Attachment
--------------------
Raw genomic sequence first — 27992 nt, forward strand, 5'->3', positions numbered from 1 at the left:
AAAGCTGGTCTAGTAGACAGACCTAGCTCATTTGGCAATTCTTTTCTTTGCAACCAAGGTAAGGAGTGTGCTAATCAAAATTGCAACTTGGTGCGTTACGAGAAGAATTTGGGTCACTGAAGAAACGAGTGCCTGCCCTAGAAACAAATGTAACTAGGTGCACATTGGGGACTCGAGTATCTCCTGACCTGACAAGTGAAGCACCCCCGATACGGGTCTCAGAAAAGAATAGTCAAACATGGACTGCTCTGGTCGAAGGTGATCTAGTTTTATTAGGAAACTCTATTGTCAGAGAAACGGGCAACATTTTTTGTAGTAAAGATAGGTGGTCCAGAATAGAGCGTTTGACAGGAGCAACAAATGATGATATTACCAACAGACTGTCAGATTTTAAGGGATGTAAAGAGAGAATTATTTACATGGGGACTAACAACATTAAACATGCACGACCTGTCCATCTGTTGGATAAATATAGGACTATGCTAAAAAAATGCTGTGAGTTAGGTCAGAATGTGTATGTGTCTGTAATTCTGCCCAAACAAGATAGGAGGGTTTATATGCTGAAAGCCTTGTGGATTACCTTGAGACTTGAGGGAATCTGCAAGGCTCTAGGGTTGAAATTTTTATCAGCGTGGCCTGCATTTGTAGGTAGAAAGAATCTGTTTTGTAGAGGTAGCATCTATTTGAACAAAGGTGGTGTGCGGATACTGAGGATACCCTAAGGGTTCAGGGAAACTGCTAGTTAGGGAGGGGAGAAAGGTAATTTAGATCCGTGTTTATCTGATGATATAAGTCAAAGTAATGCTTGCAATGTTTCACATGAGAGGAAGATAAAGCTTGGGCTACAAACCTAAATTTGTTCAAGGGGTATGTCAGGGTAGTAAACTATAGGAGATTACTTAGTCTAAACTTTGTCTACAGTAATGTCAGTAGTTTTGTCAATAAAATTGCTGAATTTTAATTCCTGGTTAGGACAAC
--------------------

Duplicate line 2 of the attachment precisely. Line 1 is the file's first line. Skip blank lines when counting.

AAAGCTGGTCTAGTAGACAGACCTAGCTCATTTGGCAATTCTTTTCTTTGCAACCAAGGTAAGGAGTGTGCTAATCAAAATTGCAACTTGGTGCGTTACGAGAAGAATTTGGGTCACTGAAGAAACGAGTGCCTGCCCTAGAAACAAATGTAACTAGGTGCACATTGGGGACTCGAGTATCTCCTGACCTGACAAGTGAAGCACCCCCGATACGGGTCTCAGAAAAGAATAGTCAAACATGGACTGCTCTGGTCGAAGGTGATCTAGTTTTATTAGGAAACTCTATTGTCAGAGAAACGGGCAACATTTTTTGTAGTAAAGATAGGTGGTCCAGAATAGAGCGTTTGACAGGAGCAACAAATGATGATATTACCAACAGACTGTCAGATTTTAAGGGATGTAAAGAGAGAATTATTTACATGGGGACTAACAACATTAAACATGCACGACCTGTCCATCTGTTGGATAAATATAGGACTATGCTAAAAAAATGCTGTGAGTTAGGTCAGAATGTGTATGTGTCTGTAATTCTGCCCAAACAAGATAGGAGGGTTTATATGCTGAAAGCCTTGTGGATTACCTTGAGACTTGAGGGAATCTGCAAGGCTCTAGGGTTGAAATTTTTATCAGCGTGGCCTGCATTTGTAGGTAGAAAGAATCTGTTTTGTAGAGGTAGCATCTATTTGAACAAAGGTGGTGTGCGGATACTGAGGATACCCTAAGGGTTCAGGGAAACTGCTAGTTAGGGAGGGGAGAAAGGTAATTTAGATCCGTGTTTATCTGATGATATAAGTCAAAGTAATGCTTGCAATGTTTCACATGAGAGGAAGATAAAGCTTGGGCTACAAACCTAAATTTGTTCAAGGGGTATGTCAGGGTAGTAAACTATAGGAGATTACTTAGTCTAAACTTTGTCTACAGTAATGTCAGTAGTTTTGTCAATAAAATTGCTGAATTTTAATTCCTGGTTAGGACAAC